Saddled with dodgy CGI but never sunk, Matty dives into the Chopping Mall wizard’s charismatic monster movie.
Jim Wynorski’s dissatisfaction with THE THING BELOW has been well-documented in the years since its release, the director’s annoyance aimed squarely at the film’s horrendous CGI monster effects which he once likened to bad PlayStation graphics. Done by The Thing Below’s Canadian producers after he’d completed his VFX-less director’s cut, Wynorski was so incensed by the lousy graphics upon seeing them that he actually refused to record an audio commentary for the film’s US release when it slunk straight-to-disc in 2005, despite the hemer being a champion of DVD and supplementary material. However, as janky and Microsoft Paint-esque as they are, the effects work conceptually. They get the idea across, and they convey the deep sea alien’s powers and hulking physicality (it’s a sort of Deep Rising (1998)-like mass of tentacles) as it terrorises the salvage crew who come face to face with it on board an abandoned oil rig. Moreover, they don’t take away from all that The Thing Below does right.
While the characters are barely above stock level (the most memorable, captain Billy Warlock and a guy in a cowboy hat, are only so because, well, they’re Billy Warlock and a guy in a cowboy hat — the rest are: professor lady, tough black fella, shifty government dude in a suit, hot tomboy, and everyone else), The Thing Below succeeds due to Wynorski’s firm grasp on atmosphere and commanding style. Selling the at-sea vibe with swaying, disorientating camerawork, Wynorski elicits a great deal of tension as Warlock and his team mooch about the wet-slicked, iron-shuttered corridors of the rig. There’s weirder, more esoteric horror, though, in Wynorski’s realisation of The Thing Below’s central gimmick; that being how the creature is able to read its victims’ thoughts and exploit their dreams and fears. The two strongest sequences call to mind two of Wynorski’s best horror flicks. The first, in which the prolific director manoeuvres his lens over the shapely figure of one-time muse Glori-Anne Gilbert as a weary member of Warlock’s throng gets a little overstimulated, evokes the sexy/spooky milieu of the awesome Sorceress (1995), while the second, whereupon the rig abruptly gives way to a western frontier town, channels the reality-splitting fruitiness of the sublime 976-EVIL II (1991). It’s quality, attention-grabbing stuff.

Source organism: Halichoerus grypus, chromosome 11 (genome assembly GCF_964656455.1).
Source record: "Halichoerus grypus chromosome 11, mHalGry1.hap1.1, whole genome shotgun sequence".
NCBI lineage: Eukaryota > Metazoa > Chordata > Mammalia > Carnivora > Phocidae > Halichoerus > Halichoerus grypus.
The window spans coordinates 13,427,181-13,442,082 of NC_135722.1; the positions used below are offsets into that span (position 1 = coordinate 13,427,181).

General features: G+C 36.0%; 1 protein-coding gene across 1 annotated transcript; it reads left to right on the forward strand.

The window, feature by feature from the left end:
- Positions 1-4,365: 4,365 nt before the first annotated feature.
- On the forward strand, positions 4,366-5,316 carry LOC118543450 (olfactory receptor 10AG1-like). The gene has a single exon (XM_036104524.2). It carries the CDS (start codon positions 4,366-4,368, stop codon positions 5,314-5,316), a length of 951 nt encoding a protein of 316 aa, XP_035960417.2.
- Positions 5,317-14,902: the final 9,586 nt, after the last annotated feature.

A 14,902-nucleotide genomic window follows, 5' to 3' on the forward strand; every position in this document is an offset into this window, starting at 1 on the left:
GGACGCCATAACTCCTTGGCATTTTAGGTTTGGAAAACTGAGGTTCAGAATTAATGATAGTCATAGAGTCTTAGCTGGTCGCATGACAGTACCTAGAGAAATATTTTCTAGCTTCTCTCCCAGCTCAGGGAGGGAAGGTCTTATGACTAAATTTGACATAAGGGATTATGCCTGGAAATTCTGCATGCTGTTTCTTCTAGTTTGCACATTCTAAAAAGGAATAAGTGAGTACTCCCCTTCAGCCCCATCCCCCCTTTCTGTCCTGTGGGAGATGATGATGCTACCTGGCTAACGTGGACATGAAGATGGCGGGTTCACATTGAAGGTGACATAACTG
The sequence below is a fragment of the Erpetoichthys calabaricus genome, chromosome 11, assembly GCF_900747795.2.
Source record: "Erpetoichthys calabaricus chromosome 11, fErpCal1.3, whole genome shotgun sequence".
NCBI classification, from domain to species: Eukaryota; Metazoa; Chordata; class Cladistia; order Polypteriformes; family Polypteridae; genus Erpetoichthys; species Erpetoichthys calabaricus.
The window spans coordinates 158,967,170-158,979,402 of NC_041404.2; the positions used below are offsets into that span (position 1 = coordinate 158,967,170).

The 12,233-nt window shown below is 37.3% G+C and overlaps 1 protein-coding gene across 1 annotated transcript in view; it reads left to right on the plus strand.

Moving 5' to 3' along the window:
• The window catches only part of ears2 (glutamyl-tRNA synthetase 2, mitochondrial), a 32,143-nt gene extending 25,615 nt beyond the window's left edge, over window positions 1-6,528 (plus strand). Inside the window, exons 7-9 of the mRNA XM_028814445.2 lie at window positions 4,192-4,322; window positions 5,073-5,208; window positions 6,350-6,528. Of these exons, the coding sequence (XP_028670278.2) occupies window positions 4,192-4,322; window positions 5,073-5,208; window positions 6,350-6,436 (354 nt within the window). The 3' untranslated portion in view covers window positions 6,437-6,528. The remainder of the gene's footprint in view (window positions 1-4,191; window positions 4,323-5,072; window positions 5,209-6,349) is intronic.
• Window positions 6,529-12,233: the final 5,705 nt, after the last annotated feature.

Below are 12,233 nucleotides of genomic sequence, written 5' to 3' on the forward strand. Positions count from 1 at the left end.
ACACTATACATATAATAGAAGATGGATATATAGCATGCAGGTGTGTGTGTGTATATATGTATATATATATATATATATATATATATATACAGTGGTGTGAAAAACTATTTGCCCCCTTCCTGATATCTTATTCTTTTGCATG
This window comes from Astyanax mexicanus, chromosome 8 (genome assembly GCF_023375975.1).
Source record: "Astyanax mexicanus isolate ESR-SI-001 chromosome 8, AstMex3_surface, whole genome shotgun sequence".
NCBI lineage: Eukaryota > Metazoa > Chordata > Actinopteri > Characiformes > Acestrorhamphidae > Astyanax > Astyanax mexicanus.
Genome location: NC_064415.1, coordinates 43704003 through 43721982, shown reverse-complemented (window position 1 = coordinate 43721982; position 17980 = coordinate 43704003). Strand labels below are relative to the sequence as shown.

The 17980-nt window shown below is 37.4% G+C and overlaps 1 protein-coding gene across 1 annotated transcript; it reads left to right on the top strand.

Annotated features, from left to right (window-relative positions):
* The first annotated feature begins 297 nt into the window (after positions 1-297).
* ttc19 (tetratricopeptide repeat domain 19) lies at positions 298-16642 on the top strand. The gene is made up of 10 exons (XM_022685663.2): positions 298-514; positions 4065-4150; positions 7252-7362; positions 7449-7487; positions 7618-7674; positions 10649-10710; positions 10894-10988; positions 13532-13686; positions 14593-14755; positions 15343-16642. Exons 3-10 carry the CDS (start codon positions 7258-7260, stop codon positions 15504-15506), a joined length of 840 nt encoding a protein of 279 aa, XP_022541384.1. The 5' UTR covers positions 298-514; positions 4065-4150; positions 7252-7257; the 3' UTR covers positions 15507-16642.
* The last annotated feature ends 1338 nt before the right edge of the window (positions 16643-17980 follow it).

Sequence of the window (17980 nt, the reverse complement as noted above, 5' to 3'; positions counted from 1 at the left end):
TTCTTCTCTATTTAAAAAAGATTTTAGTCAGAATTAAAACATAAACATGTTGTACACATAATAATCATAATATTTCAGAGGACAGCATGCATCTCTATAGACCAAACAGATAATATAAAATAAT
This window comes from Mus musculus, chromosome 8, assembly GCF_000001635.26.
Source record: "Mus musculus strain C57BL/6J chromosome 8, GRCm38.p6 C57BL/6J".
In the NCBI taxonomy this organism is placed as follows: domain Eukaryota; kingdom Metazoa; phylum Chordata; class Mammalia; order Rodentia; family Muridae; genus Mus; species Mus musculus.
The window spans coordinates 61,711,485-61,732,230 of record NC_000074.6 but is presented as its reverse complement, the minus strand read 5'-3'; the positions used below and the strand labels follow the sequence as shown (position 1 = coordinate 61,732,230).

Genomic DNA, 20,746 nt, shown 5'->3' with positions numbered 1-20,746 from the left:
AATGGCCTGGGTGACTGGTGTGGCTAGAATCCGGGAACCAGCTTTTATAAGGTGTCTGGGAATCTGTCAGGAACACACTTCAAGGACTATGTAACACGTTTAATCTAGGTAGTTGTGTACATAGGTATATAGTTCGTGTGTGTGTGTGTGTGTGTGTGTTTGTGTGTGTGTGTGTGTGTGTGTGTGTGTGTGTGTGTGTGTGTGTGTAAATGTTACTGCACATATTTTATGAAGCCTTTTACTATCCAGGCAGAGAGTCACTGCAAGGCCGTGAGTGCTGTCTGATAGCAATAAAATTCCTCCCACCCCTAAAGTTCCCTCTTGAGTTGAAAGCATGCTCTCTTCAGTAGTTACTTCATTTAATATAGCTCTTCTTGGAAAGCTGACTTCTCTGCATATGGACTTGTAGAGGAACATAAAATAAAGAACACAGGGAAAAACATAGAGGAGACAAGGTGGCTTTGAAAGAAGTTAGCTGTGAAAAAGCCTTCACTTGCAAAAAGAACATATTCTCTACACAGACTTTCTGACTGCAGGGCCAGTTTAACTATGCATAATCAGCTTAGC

Per Wynorski’s other ‘Jay Andrews’-credited romps of the period The Thing Below’s robust production values are increased further with some precisely integrated stock footage, some of which comes from John Bruno’s much-maligned, big budget robo-schlocker, Virus (1999), and the aforementioned Deep Rising.
Also known as ‘It Waits Below’ and ‘Sea Ghost’ (which, as of this writing, is the title of the version up for streaming on Amazon Prime), The Thing Below was released on British DVD as ‘Ghost Rig 2: The Legend of the Sea Ghost’ by Third Millennium, who wanted to capitalise on the modest rental success they’d experienced with the completely unrelated Ghost Rig (2003).
USA/Canada ● 2004 ● Sci-Fi, Horror ● 94mins
Billy Warlock, Catherine Lough Haggquist, Jim Thorburn ● Dir. Jim Wynorski (as ‘Jay Andrews’) ● Wri. Raul Sanchez Inglis and Keith Shaw (as ‘Lindsay James’)
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